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3 Navy, 4 Vanderbilt Ex-Football Players Charged With Rape

By Brett Snider, Esq. on August 26, 2013 | Last updated on March 21, 2019

Three former Naval Academy football players are facing rape charges following allegations they sexually assaulted a female midshipman at a party in April 2012, reports The Washington Post.

Meantime in Tennessee, four ex-Vanderbilt athletes have pleaded not guilty to charges in connection with the alleged rape of an unconscious woman at an on-campus dorm, reports CBS News.

With sexual assault on college campuses becoming more commonplace, what potential punishments await the alleged abusers?

Navy Pursues Military Justice

For the three former Navy football players, the next stop is military court, where an investigatory hearing Tuesday will determine whether the case has enough evidence to proceed to a court martial -- the military equivalent of a criminal trial, reports the Post.

In civilian criminal courts, most felony charges, like rape, must be proven to be supported by probable cause during a preliminary hearing before the case goes to trial.

The hearing that awaits the alleged Navy rapists is an Article 32 hearing --named for Article 32 of the relevant federal law -- a type of military preliminary hearing that allows each side to produce evidence to determine whether there is probable cause to support the charges.

Unlike a civilian proceeding, however, Article 32 findings are only advisory and not binding; the commanding officer who commenced the investigation can choose to ignore it and drop the charges, effectively letting the former Navy players off the hook.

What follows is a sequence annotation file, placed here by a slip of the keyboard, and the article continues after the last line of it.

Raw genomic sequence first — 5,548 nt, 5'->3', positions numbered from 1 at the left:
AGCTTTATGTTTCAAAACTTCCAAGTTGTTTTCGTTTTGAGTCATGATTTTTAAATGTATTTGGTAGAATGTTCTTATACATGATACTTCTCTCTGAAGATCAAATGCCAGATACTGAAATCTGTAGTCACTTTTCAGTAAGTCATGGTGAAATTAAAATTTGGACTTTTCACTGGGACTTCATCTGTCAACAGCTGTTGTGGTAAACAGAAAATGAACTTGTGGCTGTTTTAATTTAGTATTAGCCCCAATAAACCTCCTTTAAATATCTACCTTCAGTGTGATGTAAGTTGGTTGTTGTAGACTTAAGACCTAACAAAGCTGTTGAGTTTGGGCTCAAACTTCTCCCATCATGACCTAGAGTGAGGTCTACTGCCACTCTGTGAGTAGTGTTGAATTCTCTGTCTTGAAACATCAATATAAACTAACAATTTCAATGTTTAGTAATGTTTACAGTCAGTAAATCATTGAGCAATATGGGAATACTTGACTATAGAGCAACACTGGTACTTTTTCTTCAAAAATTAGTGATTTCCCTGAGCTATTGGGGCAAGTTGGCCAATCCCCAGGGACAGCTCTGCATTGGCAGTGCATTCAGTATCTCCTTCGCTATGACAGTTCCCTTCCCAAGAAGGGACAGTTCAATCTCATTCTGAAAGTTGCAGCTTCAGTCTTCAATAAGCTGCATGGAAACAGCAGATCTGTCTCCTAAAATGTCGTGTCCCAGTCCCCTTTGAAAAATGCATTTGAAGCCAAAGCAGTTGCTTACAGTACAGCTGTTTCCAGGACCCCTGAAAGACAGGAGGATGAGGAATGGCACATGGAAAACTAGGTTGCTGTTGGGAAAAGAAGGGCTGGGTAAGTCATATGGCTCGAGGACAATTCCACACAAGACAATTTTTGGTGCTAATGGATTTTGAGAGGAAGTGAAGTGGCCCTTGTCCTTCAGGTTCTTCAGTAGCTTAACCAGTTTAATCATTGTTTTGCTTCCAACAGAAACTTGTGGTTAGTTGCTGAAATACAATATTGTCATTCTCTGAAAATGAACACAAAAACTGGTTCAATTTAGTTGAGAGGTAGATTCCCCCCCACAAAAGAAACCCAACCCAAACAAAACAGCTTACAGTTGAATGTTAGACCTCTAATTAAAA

Many critics of the military justice system point to this discretion as a key part in the surge of military sexual assaults in the last few years.

The Vanderbilt Case

Back in the civilian courts, the four ex-football players from Vanderbilt were charged with five counts of aggravated rape and two counts of sexual battery. They've pleaded not guilty to all counts, reports USA Today.

Rape is a Class B felony in Tennessee. If convicted, each defendant could face eight to 30 years in prison for each count of rape.

Their serious charges stem from allegations that the four athletes -- who ironically never actually played in a game for Vanderbilt -- raped an unconscious 21-year-old woman in the university's Gillette Hall dormitory, reports USA Today.

Hopefully these two cases will convince more universities to focus on programs to curb sexual assault on their campuses and by their students.

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